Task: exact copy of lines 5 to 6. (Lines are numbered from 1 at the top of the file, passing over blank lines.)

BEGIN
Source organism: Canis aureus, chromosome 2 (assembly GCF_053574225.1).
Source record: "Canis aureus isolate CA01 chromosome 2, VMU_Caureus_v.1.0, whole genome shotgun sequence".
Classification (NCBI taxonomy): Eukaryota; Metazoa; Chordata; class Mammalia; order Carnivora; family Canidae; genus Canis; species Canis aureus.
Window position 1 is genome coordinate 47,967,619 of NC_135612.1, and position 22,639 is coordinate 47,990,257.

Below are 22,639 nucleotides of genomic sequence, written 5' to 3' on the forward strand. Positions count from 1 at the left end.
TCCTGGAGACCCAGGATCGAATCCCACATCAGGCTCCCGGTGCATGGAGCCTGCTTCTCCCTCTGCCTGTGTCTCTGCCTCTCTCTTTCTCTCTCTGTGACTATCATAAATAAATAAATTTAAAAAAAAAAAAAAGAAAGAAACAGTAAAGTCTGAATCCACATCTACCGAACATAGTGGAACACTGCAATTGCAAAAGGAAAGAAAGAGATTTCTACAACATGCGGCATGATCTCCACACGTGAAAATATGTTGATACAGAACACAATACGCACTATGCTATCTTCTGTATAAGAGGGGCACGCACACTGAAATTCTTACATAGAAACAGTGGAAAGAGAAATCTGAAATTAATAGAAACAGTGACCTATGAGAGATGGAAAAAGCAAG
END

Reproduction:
Below are 22,639 nucleotides of genomic sequence, written 5' to 3' on the forward strand. Positions count from 1 at the left end.
TCCTGGAGACCCAGGATCGAATCCCACATCAGGCTCCCGGTGCATGGAGCCTGCTTCTCCCTCTGCCTGTGTCTCTGCCTCTCTCTTTCTCTCTCTGTGACTATCATAAATAAATAAATTTAAAAAAAAAAAAAAGAAAGAAACAGTAAAGTCTGAATCCACATCTACCGAACATAGTGGAACACTGCAATTGCAAAAGGAAAGAAAGAGATTTCTACAACATGCGGCATGATCTCCACACGTGAAAATATGTTGATACAGAACACAATACGCACTATGCTATCTTCTGTATAAGAGGGGCACGCACACTGAAATTCTTACATAGAAACAGTGGAAAGAGAAATCTGAAATTAATAGAAACAGTGACCTATGAGAGATGGAAAAAGCAAG